The poll was conducted in the United States, Great Britain, France, and Germany. Surprisingly, contrary to what we might think, it seems like players are willing to experience diverse experiences with multiplayer and not stick with just the one MMO. But at the end of the day, they have their favorite. When it comes to the reasons why players start with CS: GO, a lot of them wanted to better themselves, but it is not said if the priority was on getting better at video games or just trying to become a better person by interacting with a bunch of strangers in different situations. Few people started just because they were bored, which means that people usually come with prior information and a strong will or curiosity about the game.
49% of players only play CS: GO and do not watch streams or tournaments.
49% of players only play CS: GO and do not watch streams or tournaments.
28% are more invested as they not only play the game but also keep both eyes on the eSports scene.
23% are the popcorn gamers, only in the community because of the leagues and tournaments, but not to play the game.
It is pretty huge that almost half of the fanbase does not have any interest in the eSports scene because it is the best right now. And has been for a while. But it is also understandable when you see that people started playing CS: GO because they were competitive and wanted to prove themselves. If that is the most common mindset, you can bet that, yes, they would have a limited interest in watching a bunch of other players doing what they want to prove themselves.
Counter-Strike: Global Offensive eSports statistics
With his team-based, fast-paced, shooter-style gameplay, CS: GO has everything needed to ensure an exciting tournament. The opportunity was evident, and Valve jumped on it. The company was already used to it through Dota 2 and other titles from the Counter-Strike series. Hence, the game has been at the forefront of the eSports scene, dominating ever so fiercely and not ready to let newcomers take their place.
A grand total of $127 million prize money has been awarded through tournaments.
(Source: eSports Earnings)
It was the prize money for the PGL Major Stockholm 2021.
The PGL Major Stockholm 2021 had the biggest prize pool with $2 million.
The only other eSports circuit with a higher total is DotA 2, another game from Valve, with a difference of $149,359,831.
CS: GO has been around for a while now as the game is a major heavyweight in the industry. Valve saw potential and seized it as soon as possible, and it paid off as the company is now dominating the eSports with its two bigger games being at the top of the circuit.
Denmark dominates the top 5 of the players list and has earned the most at $17.8 million.
(Source: eSports Earnings)
Dupreeh is #1 with a total of $1,937,581. He is followed by dev1ce with $1,921,931.
Xyp9x is #3 with $1,919,480 while #4, gla1ve, shows a total of $1,771,642.
The last player on the list, Magisk, has earned a total of 1,531,040.
The United States is second with $12,669,824 and Sweden is third with $11,470,561.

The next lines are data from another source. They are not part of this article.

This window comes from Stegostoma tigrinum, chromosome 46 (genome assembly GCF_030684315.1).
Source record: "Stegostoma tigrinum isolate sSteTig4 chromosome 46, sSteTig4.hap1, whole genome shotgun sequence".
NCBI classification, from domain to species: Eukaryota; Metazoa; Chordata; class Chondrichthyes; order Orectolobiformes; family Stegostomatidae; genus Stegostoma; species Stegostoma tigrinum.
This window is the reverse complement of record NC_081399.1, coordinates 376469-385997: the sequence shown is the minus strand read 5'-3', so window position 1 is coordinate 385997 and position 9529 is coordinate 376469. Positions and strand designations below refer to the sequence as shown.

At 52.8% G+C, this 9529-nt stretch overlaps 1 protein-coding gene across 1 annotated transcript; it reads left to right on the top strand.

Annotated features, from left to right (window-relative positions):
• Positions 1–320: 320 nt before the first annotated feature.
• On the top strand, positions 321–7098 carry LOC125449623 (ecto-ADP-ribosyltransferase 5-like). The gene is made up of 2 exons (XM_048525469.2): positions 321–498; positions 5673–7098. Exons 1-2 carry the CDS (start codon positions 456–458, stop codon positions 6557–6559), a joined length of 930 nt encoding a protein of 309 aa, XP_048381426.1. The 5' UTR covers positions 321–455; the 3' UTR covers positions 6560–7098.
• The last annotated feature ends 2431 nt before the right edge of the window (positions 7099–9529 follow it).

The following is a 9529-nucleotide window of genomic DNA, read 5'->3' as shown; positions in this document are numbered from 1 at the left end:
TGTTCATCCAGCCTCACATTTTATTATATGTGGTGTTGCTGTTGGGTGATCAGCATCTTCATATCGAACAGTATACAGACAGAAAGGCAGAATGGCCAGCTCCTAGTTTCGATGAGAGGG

Russia ($10,060,401) and Brazil ($9,684,710) managed to occupy the last two spots of that Top 5.
All those players are part of Astralis, one of the best teams on the CS: GO circuit. Most of that money has been earned when representing Astralis, which shows that they have an excellent synergy as a team. As we can also see, they all have been playing for quite a while, with some of them being professionals since 2012 and approaching their thirties. Which, with eSports, is most of the time the moment players retire. The Ukrainian player s1mple is the first one to break Denmark’s supremacy.
Nordic countries are really in their element with CS: GO, occupying up to 3 of the places in the top 10. As seen before, even if they are the first when it comes to ratio, they are all you can see when looking at the number of players in 1 million citizens. Surprisingly enough, CS: GO is something South Korea never felt invested into.
To sum up
CS: GO is a bit of a mystery: when looking at the game, it isn’t easy to decide whether it is intrinsically good or if skins are doing at least 60% of the work. They are so crucial that some accounts have been reported to be worth thousands of dollars just because of the skins owned. A whole system of betting and gambling exists, with skins at its center. It is to the point that certain countries even banned such websites and the loot boxes in-game as they were actually going against gambling laws in those countries (namely the Netherlands and Belgium).
However, with Valve and their policy to keep their numbers secret as much as possible, it is impossible to determine exactly how much they make from microtransactions. Still, when you see how much skin creators earn for less than 20 skins, it is easy to imagine the millions Valve must be raking in.
Apart from that, on the eSports side, CS: GO is just doing its own thing and has been for years. The tournaments are still really successful, and the prizes make many players want to be part of the professional scene. With controversies such as pro players betting on themselves or Valve canceling two essential tournaments, this community side is still doing very well.